Tuesday, 7 June 2011

facing another crisis?


so what exactly is going on with the DC universe then?

i'll have to admit one thing, for the amount of people that the 'reboot' has got riled up, i dare say that all of them, plus a few more, will be curious to see exactly what's going on with september's relaunches

like i said yesterday, i'm hardly up-to-date on current events in the DCU, i'm aware that the latest mass-crossover-type-thing is called Flashpoint, and that it involves The Flash

and word is he's been dipping his toe into the timestream and sodding things up considerably

the fact that Flashpoint concludes just before these massive changes get underway is unlikely to be a coincidence

and news has already leaked that Superman and Lois's marriage will no longer have happened as a result of Flashpoint

which raises a couple of bigger questions

how much will we see undone? and are DC establishing a new status-quo for their universe?

personally, i can't imagine that they would.  whenever comic book stories hit a massive turning point it is usually assumed that a year down the line practically everything will be as it was before, unless you're a second string superhero, in which case the usual guarantees don't apply and you'll likely be usurped by a younger hero taking the same name, i'm sorry, but those are the breaks

but the big hitters?



yes, we've seen massive shifts (better known as cross-overs or money makers) in their lives before, but if you just go re-setting their careers by a number of years, what would that mean?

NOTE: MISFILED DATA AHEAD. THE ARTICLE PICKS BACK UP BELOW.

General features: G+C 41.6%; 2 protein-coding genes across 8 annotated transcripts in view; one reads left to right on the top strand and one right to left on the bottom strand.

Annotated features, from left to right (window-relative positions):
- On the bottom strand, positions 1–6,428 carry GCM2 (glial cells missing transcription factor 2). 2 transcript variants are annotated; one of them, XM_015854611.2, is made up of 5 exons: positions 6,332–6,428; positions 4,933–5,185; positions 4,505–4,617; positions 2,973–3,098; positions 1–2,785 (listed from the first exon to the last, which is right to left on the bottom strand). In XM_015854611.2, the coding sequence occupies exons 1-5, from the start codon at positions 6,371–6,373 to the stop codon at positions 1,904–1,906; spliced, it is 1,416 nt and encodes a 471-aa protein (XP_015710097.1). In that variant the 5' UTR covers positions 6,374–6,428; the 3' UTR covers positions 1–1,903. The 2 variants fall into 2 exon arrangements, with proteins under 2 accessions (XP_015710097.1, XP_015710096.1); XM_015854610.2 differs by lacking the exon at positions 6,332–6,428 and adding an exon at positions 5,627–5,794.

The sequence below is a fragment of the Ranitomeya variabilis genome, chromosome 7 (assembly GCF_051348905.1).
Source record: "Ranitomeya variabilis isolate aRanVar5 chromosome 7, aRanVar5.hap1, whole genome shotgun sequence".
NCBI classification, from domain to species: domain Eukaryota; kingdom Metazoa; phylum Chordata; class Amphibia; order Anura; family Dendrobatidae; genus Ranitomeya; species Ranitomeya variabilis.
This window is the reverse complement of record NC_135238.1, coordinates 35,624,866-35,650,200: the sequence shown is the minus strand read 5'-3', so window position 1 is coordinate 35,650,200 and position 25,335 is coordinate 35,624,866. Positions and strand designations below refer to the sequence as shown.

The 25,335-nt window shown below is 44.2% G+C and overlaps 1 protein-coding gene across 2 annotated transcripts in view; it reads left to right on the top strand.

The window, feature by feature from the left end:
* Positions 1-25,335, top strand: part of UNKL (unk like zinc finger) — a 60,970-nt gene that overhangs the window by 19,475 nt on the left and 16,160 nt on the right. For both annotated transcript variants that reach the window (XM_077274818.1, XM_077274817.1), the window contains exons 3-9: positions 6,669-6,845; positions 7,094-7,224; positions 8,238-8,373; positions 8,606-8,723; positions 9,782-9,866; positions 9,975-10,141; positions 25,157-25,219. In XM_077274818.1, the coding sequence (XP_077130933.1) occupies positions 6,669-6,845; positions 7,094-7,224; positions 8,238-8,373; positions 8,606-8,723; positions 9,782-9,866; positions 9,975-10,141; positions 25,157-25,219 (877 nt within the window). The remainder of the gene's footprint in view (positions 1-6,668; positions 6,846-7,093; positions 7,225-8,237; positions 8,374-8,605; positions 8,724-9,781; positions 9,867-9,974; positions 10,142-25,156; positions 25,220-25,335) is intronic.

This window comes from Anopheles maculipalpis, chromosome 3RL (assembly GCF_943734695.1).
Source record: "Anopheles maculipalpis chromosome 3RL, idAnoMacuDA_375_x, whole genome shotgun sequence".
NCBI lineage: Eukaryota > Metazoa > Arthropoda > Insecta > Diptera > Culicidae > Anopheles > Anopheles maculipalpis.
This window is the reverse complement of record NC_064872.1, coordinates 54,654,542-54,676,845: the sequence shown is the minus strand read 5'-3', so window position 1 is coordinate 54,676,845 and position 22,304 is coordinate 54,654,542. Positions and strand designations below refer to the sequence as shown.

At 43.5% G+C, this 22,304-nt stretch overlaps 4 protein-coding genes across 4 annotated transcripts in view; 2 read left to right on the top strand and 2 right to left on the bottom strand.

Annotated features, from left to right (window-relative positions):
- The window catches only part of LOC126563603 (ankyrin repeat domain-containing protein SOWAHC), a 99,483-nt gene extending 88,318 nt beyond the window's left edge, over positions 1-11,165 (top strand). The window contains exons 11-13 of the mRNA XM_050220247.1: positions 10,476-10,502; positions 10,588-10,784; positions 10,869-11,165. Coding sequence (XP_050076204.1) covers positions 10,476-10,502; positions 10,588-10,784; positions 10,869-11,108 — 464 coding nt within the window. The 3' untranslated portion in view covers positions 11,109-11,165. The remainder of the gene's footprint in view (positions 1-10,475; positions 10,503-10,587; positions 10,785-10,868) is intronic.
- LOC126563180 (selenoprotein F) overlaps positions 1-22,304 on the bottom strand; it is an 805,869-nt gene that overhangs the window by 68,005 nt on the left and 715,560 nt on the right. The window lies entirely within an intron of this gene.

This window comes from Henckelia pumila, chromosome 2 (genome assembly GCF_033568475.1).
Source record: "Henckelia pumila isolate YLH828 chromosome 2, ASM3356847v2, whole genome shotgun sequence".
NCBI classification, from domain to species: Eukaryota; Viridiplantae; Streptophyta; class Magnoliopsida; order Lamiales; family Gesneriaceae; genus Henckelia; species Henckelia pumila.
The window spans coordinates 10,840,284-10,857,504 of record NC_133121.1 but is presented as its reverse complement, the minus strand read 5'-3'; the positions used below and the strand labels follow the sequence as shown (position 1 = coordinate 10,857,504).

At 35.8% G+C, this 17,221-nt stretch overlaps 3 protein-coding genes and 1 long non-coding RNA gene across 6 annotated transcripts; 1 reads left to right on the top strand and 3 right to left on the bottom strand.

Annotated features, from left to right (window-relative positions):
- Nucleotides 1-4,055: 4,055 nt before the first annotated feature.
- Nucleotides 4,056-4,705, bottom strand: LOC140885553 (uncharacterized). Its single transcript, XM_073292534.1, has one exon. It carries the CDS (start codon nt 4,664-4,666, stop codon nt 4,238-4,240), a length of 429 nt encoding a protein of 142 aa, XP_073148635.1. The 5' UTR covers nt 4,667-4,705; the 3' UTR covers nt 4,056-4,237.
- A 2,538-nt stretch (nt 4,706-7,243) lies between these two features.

would Superman never have faced off against Doomsday and died?

i'm more of a Batman fan myself, so perhaps Knightfall would have been erased from history, but would we go further back?  would Tim Drake ever have become Robin, would Jason Todd? is Dick Grayson still the Boy Wonder?!

no matter how DC plays this, and it could prove very interesting, i can't imagine that we'll see a complete striking of the DCU's complicated continuity from the books, not only would it be insulting to long-term readers, but it would be a complete about-turn from a company that have always seemed to embrace it's rich history (even if it does shrug off or ret-con portions of it on a whim)

people that have complained that the books have become too complicated to follow, and this is mostly down to the fact that massive cross-overs of late seem to have been drawing the world closer together, with knock-on effects that occur through-out an entire universe and run through multiple books, instead of allowing character their own threads that only occasionally tangle together, which may seem a great idea to get people interested in other books they don't usually shell out for, but isn't particularly easy on the wallet or on more casual or first-time readers

i for one, had always been fascinated by DC's past that i had missed out on, and enjoyed reading stories that referred back to them and would treat myself to back-issues or collected trade paperbacks as and when i could, it made the history richer when i could witness it all for myself firsthand

i don't view it as a messy continuity, i prefer to see it as legacy, and believe that there are writers out their such as Neil Gaiman, Grant Morrison and James Robinson that will draw upon DC's rich tapestry of past goings on and almost forgotten characters

and even rebooted, how long could a 'simple' universe last before someone starts to complicate things, comics will continue to be published monthly and stories need to be told

perhaps we do need new comics that welcome new readers, but lets do it without alienating readers that have already dedicated their own time to following the lives of superheroes

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